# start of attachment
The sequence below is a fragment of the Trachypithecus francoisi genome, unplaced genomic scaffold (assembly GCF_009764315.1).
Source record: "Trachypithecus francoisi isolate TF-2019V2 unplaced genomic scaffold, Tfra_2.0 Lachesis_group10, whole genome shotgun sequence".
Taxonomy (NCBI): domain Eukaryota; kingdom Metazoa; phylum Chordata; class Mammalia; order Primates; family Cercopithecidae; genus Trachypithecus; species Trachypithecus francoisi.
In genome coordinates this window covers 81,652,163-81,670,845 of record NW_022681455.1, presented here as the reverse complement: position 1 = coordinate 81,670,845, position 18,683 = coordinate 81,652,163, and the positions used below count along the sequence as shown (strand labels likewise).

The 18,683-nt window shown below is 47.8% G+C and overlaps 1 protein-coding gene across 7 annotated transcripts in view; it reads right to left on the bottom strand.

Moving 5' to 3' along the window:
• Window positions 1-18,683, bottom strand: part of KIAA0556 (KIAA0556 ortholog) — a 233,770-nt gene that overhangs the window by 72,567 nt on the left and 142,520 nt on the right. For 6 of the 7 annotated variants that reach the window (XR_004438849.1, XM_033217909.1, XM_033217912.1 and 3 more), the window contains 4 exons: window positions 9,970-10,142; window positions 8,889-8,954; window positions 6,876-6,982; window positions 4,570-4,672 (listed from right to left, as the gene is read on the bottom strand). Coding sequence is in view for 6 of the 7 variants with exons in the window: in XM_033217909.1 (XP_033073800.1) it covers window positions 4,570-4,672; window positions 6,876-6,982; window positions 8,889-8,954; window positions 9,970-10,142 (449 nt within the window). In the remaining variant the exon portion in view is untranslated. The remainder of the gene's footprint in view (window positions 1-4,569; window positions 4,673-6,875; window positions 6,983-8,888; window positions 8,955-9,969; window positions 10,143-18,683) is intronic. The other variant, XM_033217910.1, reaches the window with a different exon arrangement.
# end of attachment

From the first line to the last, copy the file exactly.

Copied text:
The sequence below is a fragment of the Trachypithecus francoisi genome, unplaced genomic scaffold (assembly GCF_009764315.1).
Source record: "Trachypithecus francoisi isolate TF-2019V2 unplaced genomic scaffold, Tfra_2.0 Lachesis_group10, whole genome shotgun sequence".
Taxonomy (NCBI): domain Eukaryota; kingdom Metazoa; phylum Chordata; class Mammalia; order Primates; family Cercopithecidae; genus Trachypithecus; species Trachypithecus francoisi.
In genome coordinates this window covers 81,652,163-81,670,845 of record NW_022681455.1, presented here as the reverse complement: position 1 = coordinate 81,670,845, position 18,683 = coordinate 81,652,163, and the positions used below count along the sequence as shown (strand labels likewise).

The 18,683-nt window shown below is 47.8% G+C and overlaps 1 protein-coding gene across 7 annotated transcripts in view; it reads right to left on the bottom strand.

Moving 5' to 3' along the window:
• Window positions 1-18,683, bottom strand: part of KIAA0556 (KIAA0556 ortholog) — a 233,770-nt gene that overhangs the window by 72,567 nt on the left and 142,520 nt on the right. For 6 of the 7 annotated variants that reach the window (XR_004438849.1, XM_033217909.1, XM_033217912.1 and 3 more), the window contains 4 exons: window positions 9,970-10,142; window positions 8,889-8,954; window positions 6,876-6,982; window positions 4,570-4,672 (listed from right to left, as the gene is read on the bottom strand). Coding sequence is in view for 6 of the 7 variants with exons in the window: in XM_033217909.1 (XP_033073800.1) it covers window positions 4,570-4,672; window positions 6,876-6,982; window positions 8,889-8,954; window positions 9,970-10,142 (449 nt within the window). In the remaining variant the exon portion in view is untranslated. The remainder of the gene's footprint in view (window positions 1-4,569; window positions 4,673-6,875; window positions 6,983-8,888; window positions 8,955-9,969; window positions 10,143-18,683) is intronic. The other variant, XM_033217910.1, reaches the window with a different exon arrangement.